Valuing Your Body And Yourself

When it comes to our bodies, there is a tendency to keep it separate from our inner selves, as well as focusing on its physical appearance, rather than how it serves us every single day. Here are some ways you can begin to explore your dialogue with your body, notice how you respond to yourself and perhaps slowly change that said dialogue.

  • Acknowledging All That Your Body Does For You: From your lungs to your heart and stomach, to walking, dancing and so on; there is a great deal it does for you every single day. Nurture it and thank it for all that it does.
  • Challenging Your Thoughts: What would happen if you did gain weight? What’s the fear there? What is the root of that fear? Would you be able to allow yourself to acknowledge that perhaps your body might need comfort and that it’s okay to eat more and that a little weight gain is alright? Try your clothes on a few days before, if they fit then, it’s highly unlikely (read: impossible) they won’t fit a few days later.
  • Staying Mindful Of Social Media Content: Nowadays you will find hundreds of pages about fitness, intermittent fasting, diet culture etc. Try shifting away from these kinds of pages that might trigger that sense of shame, and perhaps follow influencers who encourage body positivity and normalize eating for pleasure as well as health. I would highly recommend following @thefitnesschef_ on Instagram for the latter category.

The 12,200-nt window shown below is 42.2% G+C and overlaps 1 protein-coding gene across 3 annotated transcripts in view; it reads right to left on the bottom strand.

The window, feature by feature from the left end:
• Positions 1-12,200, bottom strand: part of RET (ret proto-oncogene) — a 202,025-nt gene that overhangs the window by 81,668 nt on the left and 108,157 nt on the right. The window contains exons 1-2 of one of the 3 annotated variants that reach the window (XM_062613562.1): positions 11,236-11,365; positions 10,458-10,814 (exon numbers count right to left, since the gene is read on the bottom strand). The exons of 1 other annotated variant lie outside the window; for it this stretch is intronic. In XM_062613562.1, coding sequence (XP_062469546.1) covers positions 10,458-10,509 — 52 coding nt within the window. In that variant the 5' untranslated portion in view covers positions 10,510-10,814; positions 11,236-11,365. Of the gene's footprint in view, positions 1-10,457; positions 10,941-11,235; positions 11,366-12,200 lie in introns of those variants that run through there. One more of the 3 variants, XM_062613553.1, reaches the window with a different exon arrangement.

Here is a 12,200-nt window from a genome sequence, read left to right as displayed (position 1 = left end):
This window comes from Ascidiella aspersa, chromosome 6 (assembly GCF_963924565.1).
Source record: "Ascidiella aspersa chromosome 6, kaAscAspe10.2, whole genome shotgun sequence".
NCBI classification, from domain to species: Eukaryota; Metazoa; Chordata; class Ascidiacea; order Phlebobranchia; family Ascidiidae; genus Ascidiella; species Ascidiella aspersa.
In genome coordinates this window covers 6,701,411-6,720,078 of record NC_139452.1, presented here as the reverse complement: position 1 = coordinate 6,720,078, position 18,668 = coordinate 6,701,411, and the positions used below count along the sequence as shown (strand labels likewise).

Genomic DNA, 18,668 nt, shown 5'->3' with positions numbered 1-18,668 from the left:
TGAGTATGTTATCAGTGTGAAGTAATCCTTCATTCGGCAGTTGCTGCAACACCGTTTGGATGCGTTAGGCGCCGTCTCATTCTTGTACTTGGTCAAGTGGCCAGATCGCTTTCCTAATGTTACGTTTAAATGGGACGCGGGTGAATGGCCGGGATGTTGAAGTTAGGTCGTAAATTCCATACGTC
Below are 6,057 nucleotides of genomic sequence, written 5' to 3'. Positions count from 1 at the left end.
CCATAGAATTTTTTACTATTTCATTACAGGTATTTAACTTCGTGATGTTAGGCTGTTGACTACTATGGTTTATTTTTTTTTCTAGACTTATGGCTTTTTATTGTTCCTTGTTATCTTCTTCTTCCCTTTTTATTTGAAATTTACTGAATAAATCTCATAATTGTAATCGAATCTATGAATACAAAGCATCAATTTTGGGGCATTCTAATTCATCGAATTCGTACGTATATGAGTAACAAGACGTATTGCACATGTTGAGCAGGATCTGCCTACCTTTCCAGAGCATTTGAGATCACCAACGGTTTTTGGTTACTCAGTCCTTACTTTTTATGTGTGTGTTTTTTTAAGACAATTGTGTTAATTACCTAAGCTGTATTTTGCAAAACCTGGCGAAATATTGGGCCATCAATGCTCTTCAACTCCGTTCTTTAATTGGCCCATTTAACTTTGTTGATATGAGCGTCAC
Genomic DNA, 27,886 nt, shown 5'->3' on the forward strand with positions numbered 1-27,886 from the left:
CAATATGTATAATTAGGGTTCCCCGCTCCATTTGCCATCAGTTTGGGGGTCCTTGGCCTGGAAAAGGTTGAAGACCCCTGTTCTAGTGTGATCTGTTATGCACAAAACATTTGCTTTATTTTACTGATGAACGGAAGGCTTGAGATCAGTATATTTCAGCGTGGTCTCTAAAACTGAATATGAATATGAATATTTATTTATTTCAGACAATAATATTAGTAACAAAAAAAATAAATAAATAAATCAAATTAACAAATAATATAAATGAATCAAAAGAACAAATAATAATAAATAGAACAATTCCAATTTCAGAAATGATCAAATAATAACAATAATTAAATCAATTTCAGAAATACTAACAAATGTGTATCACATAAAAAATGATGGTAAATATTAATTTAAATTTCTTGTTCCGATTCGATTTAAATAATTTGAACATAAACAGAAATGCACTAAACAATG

• There Is So Much More To You: There is more to you than just your external appearance. You are a human being, with emotions and thoughts – keep reminding yourself that you are whole, and that you are valued for so much more than what you look like. 
  • Affirmations: Whether it’s for your body, or for yourself internally – offer yourself some kindness and compassion: 
    • “I am enough.”
    • “My body deserves love and respect.”
    • “I am perfect just as I am.”
    • “I will nourish my body, my mind and my soul with whatever it needs.”
    • “Food is my friend, not my enemy – it nourishes me and keeps me energized and happy.”
    • “My worth is not defined by my body. I define my own worth, and I am (and will always be) worthy. 
  • Be Mindful Of The Company You Keep: Surround yourself with others who are positive, and who make you feel good and confident about yourself.
  • List Down Five Things That You Like About Yourself Once A Day: Whether it’s creativity or your sense of style or your dedication to your work – focus on things that aren’t related to your weight or what you look like.

Anon, you have more power over yourself and your thoughts than you know. Realizing and truly accepting this truth can also take some time and work. So, be kind to yourself during this process and go at your own pace. For any further help, I would also encourage you to seek out counselling, specifically with a practitioner who specializes in issues related to body image and eating habits. I hope you were able to take away something from this article. I wish you all the best on your journey towards healing. Good luck and stay in power!

The above article is written by Shahrukh Shahbaz Malik who is trained in humanistic integrative counselling at CPDD in the UK and currently has her own private practice in Karachi. The views expressed in this article are those of one expert. They do not necessarily represent the views of Mashion, nor do they represent the complete picture of the topic at hand. This article is for informational purposes only and is not a substitute for medical diagnosis or treatment.